[52 in 52]

As of last night, I am one step closer to being back on track!!

Last night I finished The Guernsey Literary and Potato Peel Pie Society by Mary Ann Shaffer and Annie Barrows.

If I could describe this book in one word, I would say it is a darling book. I will caution that the writing style takes some getting used to: the entire story is told through a series of letters written between the various characters. When you start reading sorting out who's who takes a bit of work. But once you get used to the letters you can almost distinguish each character's unique voice without looking at who wrote the letter. And from there the whole thing just gets increasingly delightful.

The story centers around Juliet Ashton, a London writer. Following World War II Juliet receives a letter from a man named Dawsey Adams. Dawsey lives on the island of Guernsey, which is one of the Channel Islands owned by Britain and situated in between England and France. During the war, Guernsey had been occupied by the Nazis and things like books were hard to come by. Dawsey had fallen in love with an author via a secondhand book he found in a local bookstore. The book had formerly belonged to Juliet so Dawsey reached out to Juliet to ask if she wouldn't mind sending him some of the author's other works.

As the story unfolds, the reader is introduced to an eccentric literary society and the story of the Nazi occupation.

I would highly recommend this book to anyone looking for something charming and endearing. The characters are eccentric and lovable. Honestly it's hard not to fall in love with each and every one of them (with of course a few exceptions--what book is any good without a few people to dislike?). It's a fast read once you get used to the writing style. This is also one of the rare situations in which having two authors really really works. Often times, multiple authors lead to a more disjointed story since each author, try as they might, brings a slightly different voice to their writing. But in a story told through letters written by different people, it just makes the letters feel that much more authentic.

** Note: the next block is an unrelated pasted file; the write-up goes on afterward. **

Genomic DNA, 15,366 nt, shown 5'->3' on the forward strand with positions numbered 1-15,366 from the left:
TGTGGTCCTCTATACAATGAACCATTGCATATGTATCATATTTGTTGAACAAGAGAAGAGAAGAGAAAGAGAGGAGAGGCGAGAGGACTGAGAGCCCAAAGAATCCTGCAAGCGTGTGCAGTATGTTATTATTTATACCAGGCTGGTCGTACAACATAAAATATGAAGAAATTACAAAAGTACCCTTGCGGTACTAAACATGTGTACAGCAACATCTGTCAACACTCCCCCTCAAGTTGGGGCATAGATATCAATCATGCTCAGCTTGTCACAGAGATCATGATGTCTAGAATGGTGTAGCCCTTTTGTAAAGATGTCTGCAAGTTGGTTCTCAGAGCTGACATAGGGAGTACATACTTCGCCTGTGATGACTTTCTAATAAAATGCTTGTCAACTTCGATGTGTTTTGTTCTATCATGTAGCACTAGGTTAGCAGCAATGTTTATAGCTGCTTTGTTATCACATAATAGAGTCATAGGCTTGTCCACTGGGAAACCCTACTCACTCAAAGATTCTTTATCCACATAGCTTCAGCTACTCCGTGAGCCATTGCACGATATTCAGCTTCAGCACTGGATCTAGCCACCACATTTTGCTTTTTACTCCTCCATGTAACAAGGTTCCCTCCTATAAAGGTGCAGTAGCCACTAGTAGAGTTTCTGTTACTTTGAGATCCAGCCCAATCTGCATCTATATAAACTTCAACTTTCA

All I know is that I walked away from the booking wanting to move to the island of Guernsey and travel back to the late 1940's so I could be friends with all of the characters mentioned. So next time you want to pick up a book that's charming and endearing, reach for Guernsey.

"Perhaps there is some secret sort of homing instinct in books that brings them to their perfect readers."

- From The Guernsey Literary and Potato Peel Pie Society, by Mary Ann Shaffer and Annie Barrows.

Image from here.

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